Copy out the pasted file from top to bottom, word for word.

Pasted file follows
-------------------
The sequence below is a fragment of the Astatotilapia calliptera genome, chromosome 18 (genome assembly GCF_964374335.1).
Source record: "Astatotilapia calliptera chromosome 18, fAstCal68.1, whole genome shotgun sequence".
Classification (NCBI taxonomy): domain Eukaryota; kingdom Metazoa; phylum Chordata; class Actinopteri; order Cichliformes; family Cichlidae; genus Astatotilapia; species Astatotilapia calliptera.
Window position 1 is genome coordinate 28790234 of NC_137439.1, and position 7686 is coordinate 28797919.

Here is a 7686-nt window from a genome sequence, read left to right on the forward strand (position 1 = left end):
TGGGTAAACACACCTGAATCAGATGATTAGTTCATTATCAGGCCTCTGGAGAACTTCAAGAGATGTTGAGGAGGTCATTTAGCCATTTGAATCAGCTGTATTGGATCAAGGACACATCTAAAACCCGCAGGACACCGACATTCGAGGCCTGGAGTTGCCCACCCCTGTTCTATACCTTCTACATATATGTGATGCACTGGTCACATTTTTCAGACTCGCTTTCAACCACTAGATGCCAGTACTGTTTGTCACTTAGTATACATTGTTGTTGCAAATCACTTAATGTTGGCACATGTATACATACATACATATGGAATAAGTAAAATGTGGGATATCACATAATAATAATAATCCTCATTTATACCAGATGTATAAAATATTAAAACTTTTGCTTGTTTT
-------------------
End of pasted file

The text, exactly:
The sequence below is a fragment of the Astatotilapia calliptera genome, chromosome 18 (genome assembly GCF_964374335.1).
Source record: "Astatotilapia calliptera chromosome 18, fAstCal68.1, whole genome shotgun sequence".
Classification (NCBI taxonomy): domain Eukaryota; kingdom Metazoa; phylum Chordata; class Actinopteri; order Cichliformes; family Cichlidae; genus Astatotilapia; species Astatotilapia calliptera.
Window position 1 is genome coordinate 28790234 of NC_137439.1, and position 7686 is coordinate 28797919.

Here is a 7686-nt window from a genome sequence, read left to right on the forward strand (position 1 = left end):
TGGGTAAACACACCTGAATCAGATGATTAGTTCATTATCAGGCCTCTGGAGAACTTCAAGAGATGTTGAGGAGGTCATTTAGCCATTTGAATCAGCTGTATTGGATCAAGGACACATCTAAAACCCGCAGGACACCGACATTCGAGGCCTGGAGTTGCCCACCCCTGTTCTATACCTTCTACATATATGTGATGCACTGGTCACATTTTTCAGACTCGCTTTCAACCACTAGATGCCAGTACTGTTTGTCACTTAGTATACATTGTTGTTGCAAATCACTTAATGTTGGCACATGTATACATACATACATATGGAATAAGTAAAATGTGGGATATCACATAATAATAATAATCCTCATTTATACCAGATGTATAAAATATTAAAACTTTTGCTTGTTTT